It’s been awhile since we’ve traveled with a toddler. But as we travel, we often talk with other parents, especially new parents who want to travel more. One of the questions that always comes up is how to deal with jet lag for a toddler.
As adults, we deal with jet lag in a variety of ways, from sleep deprivation to self-medication. But for toddlers, it’s a completely different issue.
How do you help a toddler, who still has yet to understand the concept of time, adjust his or her own sleep schedule? How do we avoid sleepless nights and cranky kids during the day? Is there a secret remedy for dealing with jet lag for a toddler? The answer to all of these is, it all depends.
This post was recently updated on November 28, 2019.
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Dealing with jet lag for a toddler
During our first Asia family trip, our daughter was only a year and a half old. It took her a good three nights to adjust to the time zone. Our first night was painful. We arrived in Bangkok around midnight, and were able to go to sleep relatively easily. But around 4 am, my daughter woke up and would not go back to sleep.
The same thing happened the next night, as well as the night after that. By this time, we were staying in Hotel Galilee in Bustos, Philippines. My husband and stepson had both adjusted to the time zone, and were sleeping soundly in their beds. Meanwhile, my daughter and I were both wide awake at 4 am, bored with iPad watching and tired of being in a stuffy hotel room.
It took several days before my daughter fully adjusted to the time difference. Since it was our first time traveling overseas with a toddler, we were ill-prepared mentally for dealing with jet lag for a toddler.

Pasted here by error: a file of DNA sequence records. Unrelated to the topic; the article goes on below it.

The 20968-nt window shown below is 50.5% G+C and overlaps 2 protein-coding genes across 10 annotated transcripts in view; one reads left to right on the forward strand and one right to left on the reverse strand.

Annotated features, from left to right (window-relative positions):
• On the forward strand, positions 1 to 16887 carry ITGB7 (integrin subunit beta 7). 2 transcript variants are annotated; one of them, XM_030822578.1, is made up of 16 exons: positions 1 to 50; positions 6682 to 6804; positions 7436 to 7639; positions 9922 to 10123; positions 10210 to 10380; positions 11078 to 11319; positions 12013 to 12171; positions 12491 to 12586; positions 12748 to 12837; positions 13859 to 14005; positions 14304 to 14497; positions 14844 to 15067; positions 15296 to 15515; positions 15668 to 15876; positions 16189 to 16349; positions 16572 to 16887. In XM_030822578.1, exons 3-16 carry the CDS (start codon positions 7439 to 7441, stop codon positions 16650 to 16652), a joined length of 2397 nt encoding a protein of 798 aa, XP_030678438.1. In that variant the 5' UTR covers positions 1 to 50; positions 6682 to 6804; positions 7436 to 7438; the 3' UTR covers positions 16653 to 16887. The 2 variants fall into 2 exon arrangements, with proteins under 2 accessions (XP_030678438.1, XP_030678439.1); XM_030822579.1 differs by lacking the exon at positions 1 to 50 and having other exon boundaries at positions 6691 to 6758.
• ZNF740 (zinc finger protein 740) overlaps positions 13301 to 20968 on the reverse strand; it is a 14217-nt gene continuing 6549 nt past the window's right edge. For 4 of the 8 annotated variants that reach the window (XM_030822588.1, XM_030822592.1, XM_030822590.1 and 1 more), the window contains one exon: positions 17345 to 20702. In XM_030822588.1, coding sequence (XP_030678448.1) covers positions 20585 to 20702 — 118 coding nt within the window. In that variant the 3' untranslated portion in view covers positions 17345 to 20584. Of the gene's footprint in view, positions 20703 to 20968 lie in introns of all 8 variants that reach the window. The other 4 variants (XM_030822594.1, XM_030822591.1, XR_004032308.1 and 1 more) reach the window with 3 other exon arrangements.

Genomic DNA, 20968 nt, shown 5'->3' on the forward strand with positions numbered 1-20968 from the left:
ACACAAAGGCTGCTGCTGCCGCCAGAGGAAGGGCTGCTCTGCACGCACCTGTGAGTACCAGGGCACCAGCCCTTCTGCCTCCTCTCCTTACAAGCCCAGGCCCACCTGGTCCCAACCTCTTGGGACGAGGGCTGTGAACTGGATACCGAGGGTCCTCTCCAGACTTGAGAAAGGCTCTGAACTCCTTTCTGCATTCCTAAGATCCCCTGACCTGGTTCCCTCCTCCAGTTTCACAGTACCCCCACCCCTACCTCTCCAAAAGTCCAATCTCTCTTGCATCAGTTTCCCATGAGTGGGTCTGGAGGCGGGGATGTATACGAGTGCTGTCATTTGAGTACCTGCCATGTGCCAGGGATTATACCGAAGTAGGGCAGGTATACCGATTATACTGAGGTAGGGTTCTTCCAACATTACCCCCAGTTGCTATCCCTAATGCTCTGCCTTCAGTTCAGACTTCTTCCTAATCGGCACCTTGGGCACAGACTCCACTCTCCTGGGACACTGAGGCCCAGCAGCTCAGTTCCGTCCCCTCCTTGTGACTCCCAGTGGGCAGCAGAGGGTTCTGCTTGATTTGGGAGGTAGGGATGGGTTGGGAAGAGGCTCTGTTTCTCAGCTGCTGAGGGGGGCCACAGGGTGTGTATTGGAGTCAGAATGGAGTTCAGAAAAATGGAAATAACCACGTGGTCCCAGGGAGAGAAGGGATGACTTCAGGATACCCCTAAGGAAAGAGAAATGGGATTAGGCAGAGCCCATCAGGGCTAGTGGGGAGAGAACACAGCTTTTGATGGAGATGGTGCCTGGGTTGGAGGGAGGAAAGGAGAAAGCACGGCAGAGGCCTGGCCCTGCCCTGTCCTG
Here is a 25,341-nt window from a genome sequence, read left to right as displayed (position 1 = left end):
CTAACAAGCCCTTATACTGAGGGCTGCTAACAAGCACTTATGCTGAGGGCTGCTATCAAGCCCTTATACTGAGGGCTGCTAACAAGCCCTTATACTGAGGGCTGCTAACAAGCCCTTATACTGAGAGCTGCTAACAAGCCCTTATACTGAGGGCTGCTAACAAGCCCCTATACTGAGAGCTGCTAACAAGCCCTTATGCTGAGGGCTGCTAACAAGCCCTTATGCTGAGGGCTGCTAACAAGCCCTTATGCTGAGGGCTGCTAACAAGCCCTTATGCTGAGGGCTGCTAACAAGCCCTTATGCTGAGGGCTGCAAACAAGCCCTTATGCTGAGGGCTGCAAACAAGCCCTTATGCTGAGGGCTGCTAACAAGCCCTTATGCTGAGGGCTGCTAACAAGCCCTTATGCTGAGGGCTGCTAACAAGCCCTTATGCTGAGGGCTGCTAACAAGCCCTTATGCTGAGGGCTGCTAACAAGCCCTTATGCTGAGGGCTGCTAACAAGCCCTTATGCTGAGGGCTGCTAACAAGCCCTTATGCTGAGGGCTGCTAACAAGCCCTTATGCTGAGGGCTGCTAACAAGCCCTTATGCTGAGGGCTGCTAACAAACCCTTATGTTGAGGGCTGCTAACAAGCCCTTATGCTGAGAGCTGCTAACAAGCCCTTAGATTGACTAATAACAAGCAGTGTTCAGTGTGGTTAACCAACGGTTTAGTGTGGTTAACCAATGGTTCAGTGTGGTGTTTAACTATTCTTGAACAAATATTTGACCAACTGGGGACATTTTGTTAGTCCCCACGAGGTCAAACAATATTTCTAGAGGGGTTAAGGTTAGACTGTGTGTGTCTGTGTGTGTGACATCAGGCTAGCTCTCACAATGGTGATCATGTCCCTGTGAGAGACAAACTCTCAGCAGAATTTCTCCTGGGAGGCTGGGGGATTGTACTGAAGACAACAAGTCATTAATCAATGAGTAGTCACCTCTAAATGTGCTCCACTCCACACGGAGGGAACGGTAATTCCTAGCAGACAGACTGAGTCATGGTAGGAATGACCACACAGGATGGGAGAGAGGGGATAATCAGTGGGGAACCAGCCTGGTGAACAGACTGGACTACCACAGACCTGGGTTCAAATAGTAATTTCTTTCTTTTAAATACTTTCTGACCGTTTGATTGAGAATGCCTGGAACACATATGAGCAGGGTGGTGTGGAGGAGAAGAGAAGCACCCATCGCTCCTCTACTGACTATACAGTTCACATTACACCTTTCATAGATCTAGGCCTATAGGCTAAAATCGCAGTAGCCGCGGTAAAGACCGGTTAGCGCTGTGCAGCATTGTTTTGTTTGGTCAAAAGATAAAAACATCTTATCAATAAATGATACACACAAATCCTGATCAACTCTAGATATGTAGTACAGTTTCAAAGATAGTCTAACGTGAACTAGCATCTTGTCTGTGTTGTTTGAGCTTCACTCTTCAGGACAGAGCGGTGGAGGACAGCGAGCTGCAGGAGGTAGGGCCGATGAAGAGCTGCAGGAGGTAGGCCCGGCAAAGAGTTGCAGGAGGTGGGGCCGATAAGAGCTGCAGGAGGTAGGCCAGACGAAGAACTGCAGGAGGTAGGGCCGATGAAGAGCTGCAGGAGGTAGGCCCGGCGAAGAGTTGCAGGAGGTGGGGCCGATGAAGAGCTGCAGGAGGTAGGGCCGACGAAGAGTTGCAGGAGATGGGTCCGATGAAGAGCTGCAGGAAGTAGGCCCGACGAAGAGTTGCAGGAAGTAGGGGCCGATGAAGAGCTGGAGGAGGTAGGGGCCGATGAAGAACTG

Preparing for jet lag
Parenting experts have a variety of contradicting advice regarding jet lag for a toddler. For families preparing their kids for an overseas trip, it can seem confusing or overwhelming.
Some experts recommend only picking flights that arrive in the evening so that you’re tired and ready for bed. Others recommend picking flights that arrive in the morning so that your body has a chance to naturally adjust to the sun schedule. And yet others recommend starting before your flight, adjusting your kids’ sleep schedule to your destination’s time zone days, or weeks, before your trip.
Adjusting your mindset to deal with jet lag for a toddler
From my experience, how you deal with jet lag really just depends on your kid and the situation. There’s no fool proof solution to help young kids combat jet lag. It’s all about adjusting your mindset.
The key to parenting while traveling is flexibility. You need to be flexible enough, in your travel itinerary, schedule, and frame of mind, to be able to accommodate for some nights of lack of sleep. Because undoubtedly, this is going to happen, no matter what method or remedy you try.
Show your kids some patience
Considering how stressful jet lag can be for adults, it can be a particularly stressful experience for your toddlers. When you visit a new destination, show your kids some patience. Allow them time to adjust to the new time zone on their own.
Bring along your kid’s favorite stuffy
Sometimes having your kids’ favorite stuffed animal or toy can help soothe them in new environments. Bring along a special toy so that your kids will have something familiar when they’re up in the middle of the night. Our son travels with a plush dinosaur, which helps him feel calm and comforted.
Accept that this won’t be the case forever
The main bit of advice we have for parents of toddlers is that this phase of life won’t last forever. Eventually your kids will get older, and they will be able to cope with difficult situations on their own. So when trying to deal with jet lag for a toddler, keep in mind that this is temporary.
Focusing your energy on other aspects of travel
The good news is, your kids will eventually adjust to the time zone. Their bodies have their own ways of battling jet lag.
So rather than stressing on whether your kids will adjust to the time zone or not, use that energy to focus on other parts of your travel planning. In the end, everyone, no matter what age, figures out their own way of battling jet lag. The best thing you can do right now is to help your kids enjoy the ride.
Have you had to deal with jet lag for a toddler? Share your experience in the comments.
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